There are several clues that point to what Jesus has in mind. First, He speaks of not giving what is holy to dogs. We have managed to bastardize what the term holy means, and Jews rightfully chide us for doing so. Holy does not mean perfect or sinless. Holy means set apart. It means special or dedicated to a particular purpose. The Jews were to be a Holy people because they were to be dedicated to God.
And "dogs" was a standard epithet for non-Jews. Jesus uses the term in this way in Matthew 15:26, and understanding this usage is the key to understanding the Parable of Lazarus.

And what about "pearls" and "swine"? Matthew would later relate a parable where a pearl represents the coming Kingdom, and swine is, of course, yet another way of referring to those who were outside Judaism. Pigs are the standard example of an unclean animal, an animal only Gentiles would eat. Jews would not even eat at a table on which pork was served.

When we put these together we see that Jesus is not merely giving some random wisdom about how to divvy up our words to different people. We've turned His words into that because we are trained to ignore the crucial Gentile-Jew issues pervading apostolic Christianity.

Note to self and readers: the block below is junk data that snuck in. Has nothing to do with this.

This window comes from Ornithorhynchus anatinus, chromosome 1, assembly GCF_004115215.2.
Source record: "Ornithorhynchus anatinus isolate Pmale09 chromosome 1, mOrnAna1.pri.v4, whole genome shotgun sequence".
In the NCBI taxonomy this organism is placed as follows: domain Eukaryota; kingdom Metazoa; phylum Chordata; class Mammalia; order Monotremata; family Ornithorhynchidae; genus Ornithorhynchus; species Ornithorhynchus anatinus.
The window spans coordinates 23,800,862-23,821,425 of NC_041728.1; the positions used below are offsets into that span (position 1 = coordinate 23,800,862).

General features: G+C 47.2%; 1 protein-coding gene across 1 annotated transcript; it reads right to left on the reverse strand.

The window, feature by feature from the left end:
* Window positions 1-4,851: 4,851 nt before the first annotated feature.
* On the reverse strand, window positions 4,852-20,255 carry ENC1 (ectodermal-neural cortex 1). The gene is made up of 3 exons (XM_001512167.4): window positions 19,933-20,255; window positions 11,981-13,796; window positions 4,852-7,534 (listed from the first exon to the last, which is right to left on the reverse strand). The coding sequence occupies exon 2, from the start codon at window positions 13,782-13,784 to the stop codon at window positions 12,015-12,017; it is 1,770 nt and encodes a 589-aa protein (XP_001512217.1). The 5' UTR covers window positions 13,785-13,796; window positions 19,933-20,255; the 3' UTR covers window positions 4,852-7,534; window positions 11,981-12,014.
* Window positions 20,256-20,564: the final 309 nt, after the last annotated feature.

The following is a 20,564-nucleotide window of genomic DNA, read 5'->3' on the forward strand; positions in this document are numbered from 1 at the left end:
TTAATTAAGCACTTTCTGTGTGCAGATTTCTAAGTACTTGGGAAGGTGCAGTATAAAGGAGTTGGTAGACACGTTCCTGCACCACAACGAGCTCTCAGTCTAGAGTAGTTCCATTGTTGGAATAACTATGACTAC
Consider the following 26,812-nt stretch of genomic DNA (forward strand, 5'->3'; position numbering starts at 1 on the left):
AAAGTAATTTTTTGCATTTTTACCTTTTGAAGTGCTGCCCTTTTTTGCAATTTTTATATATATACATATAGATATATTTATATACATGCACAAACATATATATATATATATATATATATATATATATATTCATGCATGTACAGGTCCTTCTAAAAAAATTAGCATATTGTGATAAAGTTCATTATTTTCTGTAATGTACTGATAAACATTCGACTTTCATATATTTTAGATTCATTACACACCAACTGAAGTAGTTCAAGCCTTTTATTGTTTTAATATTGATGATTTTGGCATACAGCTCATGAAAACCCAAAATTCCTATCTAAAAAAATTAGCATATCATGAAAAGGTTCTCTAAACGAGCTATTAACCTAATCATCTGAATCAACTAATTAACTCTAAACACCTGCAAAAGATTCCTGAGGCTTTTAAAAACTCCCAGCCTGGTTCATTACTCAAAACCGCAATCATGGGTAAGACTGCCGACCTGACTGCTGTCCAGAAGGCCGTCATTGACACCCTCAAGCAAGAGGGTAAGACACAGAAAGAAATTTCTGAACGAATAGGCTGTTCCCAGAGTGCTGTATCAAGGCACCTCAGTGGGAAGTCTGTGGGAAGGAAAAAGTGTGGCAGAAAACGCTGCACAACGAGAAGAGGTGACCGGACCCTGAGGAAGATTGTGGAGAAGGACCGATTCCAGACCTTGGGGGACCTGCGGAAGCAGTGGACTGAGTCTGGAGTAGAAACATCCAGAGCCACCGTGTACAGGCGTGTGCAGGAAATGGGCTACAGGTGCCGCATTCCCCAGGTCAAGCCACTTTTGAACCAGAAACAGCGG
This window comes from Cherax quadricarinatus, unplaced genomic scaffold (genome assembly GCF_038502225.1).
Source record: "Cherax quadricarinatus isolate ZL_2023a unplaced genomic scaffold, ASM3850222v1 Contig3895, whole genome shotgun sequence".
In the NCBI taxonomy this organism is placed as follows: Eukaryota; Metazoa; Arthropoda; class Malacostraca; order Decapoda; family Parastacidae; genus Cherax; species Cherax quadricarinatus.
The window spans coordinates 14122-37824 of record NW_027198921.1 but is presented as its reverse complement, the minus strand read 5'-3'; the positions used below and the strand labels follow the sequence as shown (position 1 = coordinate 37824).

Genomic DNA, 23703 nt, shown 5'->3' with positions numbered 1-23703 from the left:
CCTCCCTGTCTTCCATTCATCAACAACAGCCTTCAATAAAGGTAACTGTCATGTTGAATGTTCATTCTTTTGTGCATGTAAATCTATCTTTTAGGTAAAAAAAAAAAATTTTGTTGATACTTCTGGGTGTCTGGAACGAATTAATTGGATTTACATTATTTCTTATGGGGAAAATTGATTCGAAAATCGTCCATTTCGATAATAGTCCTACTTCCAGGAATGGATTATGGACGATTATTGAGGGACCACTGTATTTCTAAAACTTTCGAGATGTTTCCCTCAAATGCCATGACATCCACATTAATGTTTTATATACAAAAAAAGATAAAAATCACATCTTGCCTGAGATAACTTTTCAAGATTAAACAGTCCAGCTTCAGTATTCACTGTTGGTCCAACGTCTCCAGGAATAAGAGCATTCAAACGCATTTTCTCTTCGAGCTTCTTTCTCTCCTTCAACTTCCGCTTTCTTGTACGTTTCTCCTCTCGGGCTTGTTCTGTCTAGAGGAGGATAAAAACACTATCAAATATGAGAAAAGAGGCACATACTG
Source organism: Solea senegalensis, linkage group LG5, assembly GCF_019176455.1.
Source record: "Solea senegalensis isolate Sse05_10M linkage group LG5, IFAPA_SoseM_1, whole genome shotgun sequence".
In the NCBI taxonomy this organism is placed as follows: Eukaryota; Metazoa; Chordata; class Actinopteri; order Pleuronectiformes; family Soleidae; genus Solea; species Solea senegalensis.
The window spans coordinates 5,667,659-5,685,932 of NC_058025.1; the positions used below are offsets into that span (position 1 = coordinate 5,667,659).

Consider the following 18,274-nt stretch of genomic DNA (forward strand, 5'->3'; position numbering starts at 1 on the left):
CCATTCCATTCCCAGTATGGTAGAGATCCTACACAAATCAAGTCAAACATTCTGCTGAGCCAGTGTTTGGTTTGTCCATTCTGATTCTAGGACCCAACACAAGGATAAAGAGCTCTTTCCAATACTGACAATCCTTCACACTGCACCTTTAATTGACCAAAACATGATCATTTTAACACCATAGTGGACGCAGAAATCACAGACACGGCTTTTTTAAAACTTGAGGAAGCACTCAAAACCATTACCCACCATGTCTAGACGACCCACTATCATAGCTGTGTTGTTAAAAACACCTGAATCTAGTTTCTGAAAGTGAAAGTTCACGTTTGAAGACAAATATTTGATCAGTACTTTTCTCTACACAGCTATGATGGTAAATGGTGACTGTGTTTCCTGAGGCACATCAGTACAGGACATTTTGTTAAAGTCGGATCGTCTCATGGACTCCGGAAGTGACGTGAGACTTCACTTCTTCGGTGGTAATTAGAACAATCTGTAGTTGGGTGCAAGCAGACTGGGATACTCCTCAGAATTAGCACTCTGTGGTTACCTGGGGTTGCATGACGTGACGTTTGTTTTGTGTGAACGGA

No, Jesus is warning the Jews that their special place as God's chosen people is in danger. His words are an admonishment presaging what would ultimately occur later when the Gentiles are allowed in due to the unfaithfulness of the Jews (Romans 11:20, and Romans chapters 9 through 11 in general). This is the same fate Jesus would later describe in Matthew 21:33-46 and Matthew 22:1-14.

It turns out that this notion of Jesus warning the Jewish nation is further verified if we go back to the original passage and read further. What does Jesus say after this pearls before swine verse? Matthew 7:1-11 recounts Jesus' exhorting the Jews to "Ask, Seek, Knock," with the promise in 7:11

If you then, although you are evil, know how to give good gifts to your children, how much more will your Father in heaven give good gifts to those who ask Him?

But what does the "good gifts" refer to? People today assume this passage is about praying for things we need and having God give them to us. But the word "gift," (as I described in a recent blog entry) was the term that referred to the Holy Spirit, the sign of the new covenant!